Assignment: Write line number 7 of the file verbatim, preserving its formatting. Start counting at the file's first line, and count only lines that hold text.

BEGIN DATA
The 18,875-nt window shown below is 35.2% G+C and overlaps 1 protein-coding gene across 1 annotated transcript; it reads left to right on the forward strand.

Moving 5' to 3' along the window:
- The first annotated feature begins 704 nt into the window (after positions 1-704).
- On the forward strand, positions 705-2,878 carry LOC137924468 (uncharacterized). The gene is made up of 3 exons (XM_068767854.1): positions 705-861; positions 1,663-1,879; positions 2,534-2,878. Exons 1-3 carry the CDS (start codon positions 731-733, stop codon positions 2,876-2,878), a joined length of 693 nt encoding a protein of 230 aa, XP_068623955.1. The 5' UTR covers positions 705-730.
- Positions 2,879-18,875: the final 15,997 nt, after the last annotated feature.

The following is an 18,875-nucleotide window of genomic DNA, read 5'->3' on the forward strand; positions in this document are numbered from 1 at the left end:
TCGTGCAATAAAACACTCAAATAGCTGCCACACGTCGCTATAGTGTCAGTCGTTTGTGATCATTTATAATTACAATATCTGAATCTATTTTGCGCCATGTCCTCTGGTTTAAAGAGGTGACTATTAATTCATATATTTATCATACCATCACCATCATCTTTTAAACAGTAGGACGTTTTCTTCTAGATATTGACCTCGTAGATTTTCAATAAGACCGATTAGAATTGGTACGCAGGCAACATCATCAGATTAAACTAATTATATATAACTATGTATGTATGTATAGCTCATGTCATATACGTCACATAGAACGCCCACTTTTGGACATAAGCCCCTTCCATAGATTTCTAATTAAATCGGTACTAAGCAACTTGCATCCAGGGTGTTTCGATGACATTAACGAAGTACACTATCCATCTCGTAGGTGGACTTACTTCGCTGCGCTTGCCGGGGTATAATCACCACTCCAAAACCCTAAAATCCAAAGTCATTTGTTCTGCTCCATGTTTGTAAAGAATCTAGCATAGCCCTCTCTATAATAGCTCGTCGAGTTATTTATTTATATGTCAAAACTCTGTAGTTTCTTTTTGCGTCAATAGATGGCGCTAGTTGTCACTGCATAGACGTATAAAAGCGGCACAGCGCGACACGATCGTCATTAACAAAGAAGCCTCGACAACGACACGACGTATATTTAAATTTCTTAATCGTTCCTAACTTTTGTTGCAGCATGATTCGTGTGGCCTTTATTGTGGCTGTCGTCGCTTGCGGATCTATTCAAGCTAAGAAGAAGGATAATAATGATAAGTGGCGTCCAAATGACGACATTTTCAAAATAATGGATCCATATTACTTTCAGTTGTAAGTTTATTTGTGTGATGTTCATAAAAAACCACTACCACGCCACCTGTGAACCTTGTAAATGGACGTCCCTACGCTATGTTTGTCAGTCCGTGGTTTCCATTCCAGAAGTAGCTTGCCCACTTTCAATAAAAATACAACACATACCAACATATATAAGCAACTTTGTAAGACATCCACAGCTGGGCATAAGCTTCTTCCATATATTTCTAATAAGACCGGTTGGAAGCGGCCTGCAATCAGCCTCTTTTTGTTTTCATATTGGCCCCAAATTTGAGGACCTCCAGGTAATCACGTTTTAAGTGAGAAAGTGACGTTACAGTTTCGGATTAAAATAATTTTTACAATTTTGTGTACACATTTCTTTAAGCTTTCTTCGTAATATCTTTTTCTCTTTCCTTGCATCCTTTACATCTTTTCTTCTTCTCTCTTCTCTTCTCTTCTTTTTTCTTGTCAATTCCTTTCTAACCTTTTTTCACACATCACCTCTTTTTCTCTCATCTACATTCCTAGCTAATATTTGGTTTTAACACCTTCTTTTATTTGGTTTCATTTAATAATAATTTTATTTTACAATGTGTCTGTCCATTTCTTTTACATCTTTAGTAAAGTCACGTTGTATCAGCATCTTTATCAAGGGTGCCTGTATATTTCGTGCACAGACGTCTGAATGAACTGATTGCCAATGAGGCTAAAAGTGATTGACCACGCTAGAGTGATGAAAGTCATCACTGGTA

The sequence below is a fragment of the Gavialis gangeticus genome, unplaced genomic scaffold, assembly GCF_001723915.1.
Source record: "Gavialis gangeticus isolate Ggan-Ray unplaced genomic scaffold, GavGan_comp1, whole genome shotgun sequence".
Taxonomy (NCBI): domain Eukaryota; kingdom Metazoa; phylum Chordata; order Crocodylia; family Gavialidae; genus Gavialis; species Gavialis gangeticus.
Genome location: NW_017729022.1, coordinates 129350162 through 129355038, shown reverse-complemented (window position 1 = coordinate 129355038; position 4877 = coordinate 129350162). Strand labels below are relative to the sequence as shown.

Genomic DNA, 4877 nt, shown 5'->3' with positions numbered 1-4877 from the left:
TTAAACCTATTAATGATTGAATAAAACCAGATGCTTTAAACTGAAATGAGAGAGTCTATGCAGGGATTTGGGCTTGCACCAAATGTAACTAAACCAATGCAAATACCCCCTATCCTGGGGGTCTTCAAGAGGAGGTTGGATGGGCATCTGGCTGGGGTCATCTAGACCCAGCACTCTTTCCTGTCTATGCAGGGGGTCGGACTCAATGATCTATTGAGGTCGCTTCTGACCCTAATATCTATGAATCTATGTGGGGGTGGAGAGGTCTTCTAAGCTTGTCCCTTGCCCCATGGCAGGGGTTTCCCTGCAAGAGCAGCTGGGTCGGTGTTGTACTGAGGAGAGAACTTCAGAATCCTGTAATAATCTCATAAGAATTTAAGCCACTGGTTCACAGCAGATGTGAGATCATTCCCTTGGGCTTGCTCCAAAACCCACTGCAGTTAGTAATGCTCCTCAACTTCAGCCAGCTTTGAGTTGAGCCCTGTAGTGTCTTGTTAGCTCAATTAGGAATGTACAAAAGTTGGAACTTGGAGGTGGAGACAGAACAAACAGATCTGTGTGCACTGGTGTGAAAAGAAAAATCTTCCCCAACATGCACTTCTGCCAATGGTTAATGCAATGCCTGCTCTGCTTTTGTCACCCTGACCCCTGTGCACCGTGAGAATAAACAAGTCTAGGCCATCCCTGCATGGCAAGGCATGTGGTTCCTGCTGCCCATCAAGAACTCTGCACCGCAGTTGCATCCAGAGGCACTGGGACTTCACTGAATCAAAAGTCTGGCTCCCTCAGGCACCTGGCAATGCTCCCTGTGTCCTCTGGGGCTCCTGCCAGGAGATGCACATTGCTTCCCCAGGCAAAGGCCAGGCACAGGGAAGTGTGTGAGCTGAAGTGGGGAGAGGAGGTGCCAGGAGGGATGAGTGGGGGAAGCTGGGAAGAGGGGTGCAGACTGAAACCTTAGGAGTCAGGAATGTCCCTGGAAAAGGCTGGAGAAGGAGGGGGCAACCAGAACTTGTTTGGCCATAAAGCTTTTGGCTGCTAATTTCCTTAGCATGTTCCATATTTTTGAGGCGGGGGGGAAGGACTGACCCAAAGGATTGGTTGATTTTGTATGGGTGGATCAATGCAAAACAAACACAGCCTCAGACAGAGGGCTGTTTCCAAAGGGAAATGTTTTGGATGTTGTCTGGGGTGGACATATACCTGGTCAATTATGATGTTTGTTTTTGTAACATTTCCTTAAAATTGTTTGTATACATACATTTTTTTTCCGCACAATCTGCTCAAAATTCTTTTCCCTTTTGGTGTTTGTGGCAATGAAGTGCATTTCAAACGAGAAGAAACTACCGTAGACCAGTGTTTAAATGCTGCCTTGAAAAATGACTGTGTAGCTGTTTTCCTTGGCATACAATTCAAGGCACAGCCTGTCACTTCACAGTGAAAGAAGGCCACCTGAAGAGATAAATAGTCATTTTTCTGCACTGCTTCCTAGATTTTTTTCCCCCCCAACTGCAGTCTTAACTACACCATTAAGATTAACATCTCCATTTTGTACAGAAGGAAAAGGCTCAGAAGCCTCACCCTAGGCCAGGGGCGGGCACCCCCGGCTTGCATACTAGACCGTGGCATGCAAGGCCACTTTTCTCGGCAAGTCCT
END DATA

TCGTGCAATAAAACACTCAAATAGCTGCCACACGTCGCTATAGTGTCAGTCGTTTGTGATCATTTATAATTACAATATCTGAATCTATTTTGCGCCATGTCCTCTGGTTTAAAGAGGTGACTATTAATTCATATATTTATCATACCATCACCATCATCTTTTAAACAGTAGGACGTTTTCTTCTAGATATTGACCTCGTAGATTTTCAATAAGACCGATTAGAATTGGTACGCAGGCAACATCATCAGATTAAACTAATTATATATAACTATGTATGTATGTATAGCTCATGTCATATACGTCACATAGAACGCCCACTTTTGGACATAAGCCCCTTCCATAGATTTCTAATTAAATCGGTACTAAGCAACTTGCATCCAGGGTGTTTCGATGACATTAACGAAGTACACTATCCATCTCGTAGGTGGACTTACTTCGCTGCGCTTGCCGGGGTATAATCACCACTCCAAAACCCTAAAATCCAAAGTCATTTGTTCTGCTCCATGTTTGTAAAGAATCTAGCATAGCCCTCTCTATAATAGCTCGTCGAGTTATTTATTTATATGTCAAAACTCTGTAGTTTCTTTTTGCGTCAATAGATGGCGCTAGTTGTCACTGCATAGACGTATAAAAGCGGCACAGCGCGACACGATCGTCATTAACAAAGAAGCCTCGACAACGACACGACGTATATTTAAATTTCTTAATCGTTCCTAACTTTTGTTGCAGCATGATTCGTGTGGCCTTTATTGTGGCTGTCGTCGCTTGCGGATCTATTCAAGCTAAGAAGAAGGATAATAATGATAAGTGGCGTCCAAATGACGACATTTTCAAAATAATGGATCCATATTACTTTCAGTTGTAAGTTTATTTGTGTGATGTTCATAAAAAACCACTACCACGCCACCTGTGAACCTTGTAAATGGACGTCCCTACGCTATGTTTGTCAGTCCGTGGTTTCCATTCCAGAAGTAGCTTGCCCACTTTCAATAAAAATACAACACATACCAACATATATAAGCAACTTTGTAAGACATCCACAGCTGGGCATAAGCTTCTTCCATATATTTCTAATAAGACCGGTTGGAAGCGGCCTGCAATCAGCCTCTTTTTGTTTTCATATTGGCCCCAAATTTGAGGACCTCCAGGTAATCACGTTTTAAGTGAGAAAGTGACGTTACAGTTTCGGATTAAAATAATTTTTACAATTTTGTGTACACATTTCTTTAAGCTTTCTTCGTAATATCTTTTTCTCTTTCCTTGCATCCTTTACATCTTTTCTTCTTCTCTCTTCTCTTCTCTTCTTTTTTCTTGTCAATTCCTTTCTAACCTTTTTTCACACATCACCTCTTTTTCTCTCATCTACATTCCTAGCTAATATTTGGTTTTAACACCTTCTTTTATTTGGTTTCATTTAATAATAATTTTATTTTACAATGTGTCTGTCCATTTCTTTTACATCTTTAGTAAAGTCACGTTGTATCAGCATCTTTATCAAGGGTGCCTGTATATTTCGTGCACAGACGTCTGAATGAACTGATTGCCAATGAGGCTAAAAGTGATTGACCACGCTAGAGTGATGAAAGTCATCACTGGTA